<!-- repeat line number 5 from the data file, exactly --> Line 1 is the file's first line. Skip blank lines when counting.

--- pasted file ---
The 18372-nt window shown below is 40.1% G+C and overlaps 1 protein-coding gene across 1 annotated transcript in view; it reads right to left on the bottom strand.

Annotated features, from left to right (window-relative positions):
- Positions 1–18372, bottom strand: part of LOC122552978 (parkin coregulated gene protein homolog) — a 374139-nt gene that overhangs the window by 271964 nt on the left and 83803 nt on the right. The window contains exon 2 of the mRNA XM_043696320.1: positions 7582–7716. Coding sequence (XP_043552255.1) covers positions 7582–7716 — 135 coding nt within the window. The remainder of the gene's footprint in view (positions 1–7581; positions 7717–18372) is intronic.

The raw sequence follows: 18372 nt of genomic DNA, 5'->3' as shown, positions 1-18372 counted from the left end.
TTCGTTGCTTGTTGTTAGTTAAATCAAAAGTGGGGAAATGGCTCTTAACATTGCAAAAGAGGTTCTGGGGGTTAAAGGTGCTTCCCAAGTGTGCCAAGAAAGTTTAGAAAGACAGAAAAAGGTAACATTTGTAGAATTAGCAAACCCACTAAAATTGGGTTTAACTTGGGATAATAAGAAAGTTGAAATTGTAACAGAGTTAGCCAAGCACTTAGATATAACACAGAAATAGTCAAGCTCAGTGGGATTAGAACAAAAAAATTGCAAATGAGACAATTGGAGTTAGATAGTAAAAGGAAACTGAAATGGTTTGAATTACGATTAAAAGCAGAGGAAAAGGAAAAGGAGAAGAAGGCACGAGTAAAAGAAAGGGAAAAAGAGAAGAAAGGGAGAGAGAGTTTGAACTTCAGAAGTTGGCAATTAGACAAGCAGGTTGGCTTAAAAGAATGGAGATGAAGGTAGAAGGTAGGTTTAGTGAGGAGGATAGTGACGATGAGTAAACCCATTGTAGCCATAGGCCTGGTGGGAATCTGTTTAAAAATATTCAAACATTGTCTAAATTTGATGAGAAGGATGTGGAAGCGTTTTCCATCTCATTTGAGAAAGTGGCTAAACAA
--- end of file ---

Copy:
TTCGTTGCTTGTTGTTAGTTAAATCAAAAGTGGGGAAATGGCTCTTAACATTGCAAAAGAGGTTCTGGGGGTTAAAGGTGCTTCCCAAGTGTGCCAAGAAAGTTTAGAAAGACAGAAAAAGGTAACATTTGTAGAATTAGCAAACCCACTAAAATTGGGTTTAACTTGGGATAATAAGAAAGTTGAAATTGTAACAGAGTTAGCCAAGCACTTAGATATAACACAGAAATAGTCAAGCTCAGTGGGATTAGAACAAAAAAATTGCAAATGAGACAATTGGAGTTAGATAGTAAAAGGAAACTGAAATGGTTTGAATTACGATTAAAAGCAGAGGAAAAGGAAAAGGAGAAGAAGGCACGAGTAAAAGAAAGGGAAAAAGAGAAGAAAGGGAGAGAGAGTTTGAACTTCAGAAGTTGGCAATTAGACAAGCAGGTTGGCTTAAAAGAATGGAGATGAAGGTAGAAGGTAGGTTTAGTGAGGAGGATAGTGACGATGAGTAAACCCATTGTAGCCATAGGCCTGGTGGGAATCTGTTTAAAAATATTCAAACATTGTCTAAATTTGATGAGAAGGATGTGGAAGCGTTTTCCATCTCATTTGAGAAAGTGGCTAAACAA